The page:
Animal welfare leader Esther Rosenthal Mechler ’64 receives Alumni Community Service Award
The Alumni Community Service Award is given annually to an alumnus or alumna who has demonstrated distinguished leadership and commitment to serving the community in which they live or work.
The award recognizes the values of service and civic responsibility that are fundamental to a Bates education.
This year the award was presented to Esther Rosenthal Mechler ’64 at the Annual Gathering of the Alumni Association on June 7, 2014, by President Clayton Spencer and Jennifer Lemkin Bouchard ’99, president of the Alumni Association.
Mechler was joined by fellow award recipients William “Chick” Leahey ’52 (Papaioanou Award for Extraordinary Service), Christian Rogers ’04 and Katherine Papadonis Rogers ’04 (Distinguished Young Alumni Award), and, receiving Bates’ Best awards, Elizabeth Metz McNab ’64 and Victoria Wyeth ’01.
Citation for Esther Rosenthal Mechler ’64
Many of us share our homes with dogs, cats and other family pets. But for every animal who finds its “forever home,” countless others are discarded at shelters and along roadsides throughout the country. For decades, millions of these unwanted cats and dogs were euthanized in shelters across the country.
Enter Esther Mechler. Esther has worked for decades to ensure that every animal is a wanted animal, and through her advocacy she has helped change the face of animal welfare programs around the world. Her deep sense of responsibility and compassion for animals has made her a leading advocate for low-cost spay and neuter programs, tackling the problem of animal overpopulation at its source.
This passion has been a defining part of Esther’s life from an early age. When Esther was young, her father brought home a pair of kittens from work for her sister Marian. Marian grew up with these kittens and was devoted to them. Sadly, Marian died of cancer at a young age, but her love of animals inspired Esther to found Marian’s Dream, a foundation that provides philanthropic support to programs aimed at ending pet overpopulation.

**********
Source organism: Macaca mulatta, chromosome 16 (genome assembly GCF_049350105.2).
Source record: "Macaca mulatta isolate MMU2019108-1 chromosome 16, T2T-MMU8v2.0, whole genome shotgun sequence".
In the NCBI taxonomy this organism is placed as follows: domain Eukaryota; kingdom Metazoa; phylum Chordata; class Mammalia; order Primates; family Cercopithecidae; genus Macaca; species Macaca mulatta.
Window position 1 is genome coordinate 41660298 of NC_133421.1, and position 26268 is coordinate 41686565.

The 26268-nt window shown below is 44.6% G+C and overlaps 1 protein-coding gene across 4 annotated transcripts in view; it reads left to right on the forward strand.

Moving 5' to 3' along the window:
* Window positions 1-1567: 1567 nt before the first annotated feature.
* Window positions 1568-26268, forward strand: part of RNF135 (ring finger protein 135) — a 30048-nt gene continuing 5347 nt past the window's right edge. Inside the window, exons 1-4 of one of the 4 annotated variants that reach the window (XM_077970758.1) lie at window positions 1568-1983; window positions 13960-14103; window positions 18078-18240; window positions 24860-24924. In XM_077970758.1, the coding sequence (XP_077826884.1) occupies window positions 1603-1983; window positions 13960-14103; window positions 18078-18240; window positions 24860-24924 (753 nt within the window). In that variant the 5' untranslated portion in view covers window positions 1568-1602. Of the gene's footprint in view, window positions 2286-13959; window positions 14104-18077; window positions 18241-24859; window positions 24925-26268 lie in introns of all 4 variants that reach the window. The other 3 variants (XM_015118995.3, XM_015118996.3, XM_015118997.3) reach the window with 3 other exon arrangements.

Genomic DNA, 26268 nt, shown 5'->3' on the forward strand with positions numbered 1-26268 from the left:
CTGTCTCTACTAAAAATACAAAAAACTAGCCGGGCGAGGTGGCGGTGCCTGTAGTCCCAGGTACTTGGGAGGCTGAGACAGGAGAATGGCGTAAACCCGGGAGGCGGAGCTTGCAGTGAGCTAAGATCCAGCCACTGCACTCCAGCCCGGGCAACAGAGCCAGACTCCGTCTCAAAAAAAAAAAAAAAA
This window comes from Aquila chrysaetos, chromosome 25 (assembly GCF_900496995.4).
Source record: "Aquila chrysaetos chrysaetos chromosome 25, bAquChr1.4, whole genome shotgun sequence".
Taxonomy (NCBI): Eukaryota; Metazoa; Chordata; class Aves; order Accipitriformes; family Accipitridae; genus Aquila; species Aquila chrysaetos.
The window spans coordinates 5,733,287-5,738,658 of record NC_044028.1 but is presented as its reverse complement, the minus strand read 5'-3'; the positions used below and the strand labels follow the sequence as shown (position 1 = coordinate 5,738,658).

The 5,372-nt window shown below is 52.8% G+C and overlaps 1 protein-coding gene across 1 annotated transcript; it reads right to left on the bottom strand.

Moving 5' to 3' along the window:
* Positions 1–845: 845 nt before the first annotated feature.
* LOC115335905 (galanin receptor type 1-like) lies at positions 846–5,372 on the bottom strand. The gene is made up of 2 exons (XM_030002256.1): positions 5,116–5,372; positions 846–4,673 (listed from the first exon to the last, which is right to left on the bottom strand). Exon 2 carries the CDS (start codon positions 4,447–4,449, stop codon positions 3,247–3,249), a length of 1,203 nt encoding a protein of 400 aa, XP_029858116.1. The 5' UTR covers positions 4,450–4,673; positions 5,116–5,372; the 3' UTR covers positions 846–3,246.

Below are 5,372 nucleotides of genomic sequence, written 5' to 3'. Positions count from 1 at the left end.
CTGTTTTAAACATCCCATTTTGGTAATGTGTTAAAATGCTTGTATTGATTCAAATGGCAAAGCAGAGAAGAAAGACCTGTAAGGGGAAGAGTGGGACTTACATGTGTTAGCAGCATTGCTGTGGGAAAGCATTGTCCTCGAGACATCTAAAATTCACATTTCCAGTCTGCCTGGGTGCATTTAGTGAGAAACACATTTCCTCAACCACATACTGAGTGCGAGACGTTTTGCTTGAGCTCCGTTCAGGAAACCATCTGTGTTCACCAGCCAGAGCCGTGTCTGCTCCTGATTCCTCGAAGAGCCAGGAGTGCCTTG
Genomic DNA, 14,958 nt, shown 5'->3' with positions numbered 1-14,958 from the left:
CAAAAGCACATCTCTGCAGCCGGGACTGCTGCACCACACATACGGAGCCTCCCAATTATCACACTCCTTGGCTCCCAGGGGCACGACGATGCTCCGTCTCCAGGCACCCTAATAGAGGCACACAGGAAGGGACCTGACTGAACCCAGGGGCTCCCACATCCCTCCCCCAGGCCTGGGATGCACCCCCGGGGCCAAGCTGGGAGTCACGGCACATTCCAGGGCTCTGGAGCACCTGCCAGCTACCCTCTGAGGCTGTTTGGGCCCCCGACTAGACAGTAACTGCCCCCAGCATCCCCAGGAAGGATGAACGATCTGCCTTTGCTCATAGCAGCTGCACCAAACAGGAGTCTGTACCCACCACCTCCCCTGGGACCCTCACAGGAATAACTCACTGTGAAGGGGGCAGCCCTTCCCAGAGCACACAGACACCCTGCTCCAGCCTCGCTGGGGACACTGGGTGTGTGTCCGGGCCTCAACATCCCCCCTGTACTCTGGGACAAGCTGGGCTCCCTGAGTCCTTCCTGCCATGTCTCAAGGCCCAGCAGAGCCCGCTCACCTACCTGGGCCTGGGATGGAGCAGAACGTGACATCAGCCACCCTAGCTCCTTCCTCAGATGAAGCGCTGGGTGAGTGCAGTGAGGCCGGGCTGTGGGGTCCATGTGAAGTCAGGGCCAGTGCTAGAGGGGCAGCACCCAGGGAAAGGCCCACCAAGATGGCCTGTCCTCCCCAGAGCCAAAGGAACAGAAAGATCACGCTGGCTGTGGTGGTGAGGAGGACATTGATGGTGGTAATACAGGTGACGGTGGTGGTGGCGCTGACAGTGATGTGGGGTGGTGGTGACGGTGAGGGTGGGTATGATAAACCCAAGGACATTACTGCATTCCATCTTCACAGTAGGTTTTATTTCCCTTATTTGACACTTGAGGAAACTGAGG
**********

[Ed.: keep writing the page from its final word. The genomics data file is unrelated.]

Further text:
That was in 1981. Since then Esther has founded or co-founded nine animal welfare programs. Most notable among them is Spay/USA, the nation’s first and largest spay and neuter database, which serves as a model for similar services throughout the country.
Her leadership of and knowledge in animal welfare organizing has taken Esther around the world as a consultant to hundreds of start-up spay and neuter programs.
For this work she received the inaugural Geraldine R. Dodge Humane Ethics in Action Award in 1995.
Esther retired from Spay/USA in 2008 but continues to serve as president of Marian’s Dream. She is also a member of the advisory board for SpayFIRST!, and organizes and speaks at various conferences each year.
In a recent editorial, Esther underscored the continuing problem of animal overpopulation, arguing against so-called “kill shelters,” but acknowledging that “like it or not, there are still not enough good homes for all of the cats and dogs born.” That leaves spay and neuter programs, which Esther says “have been working and need to continue.”
Indeed, they have been working: Thanks to Esther and her fellow advocates, the number of animals killed in U.S. shelters has gone from 12.5 million in 1990 to about 3 million today. With Esther around, we are confident those numbers will continue to shrink.
One of her classmates once described Esther’s warm smile and the joy she bring to others. Today we see that her smile shines just as bright as it did 50 years ago — perhaps even brighter.
Esther, you have dedicated a lifetime of service to the creatures so many of us cherish as companions. You have improved the quality of life for countless animals and their humans. For your passion and conviction, it is an honor to recognize you with the Alumni Community Service Award.
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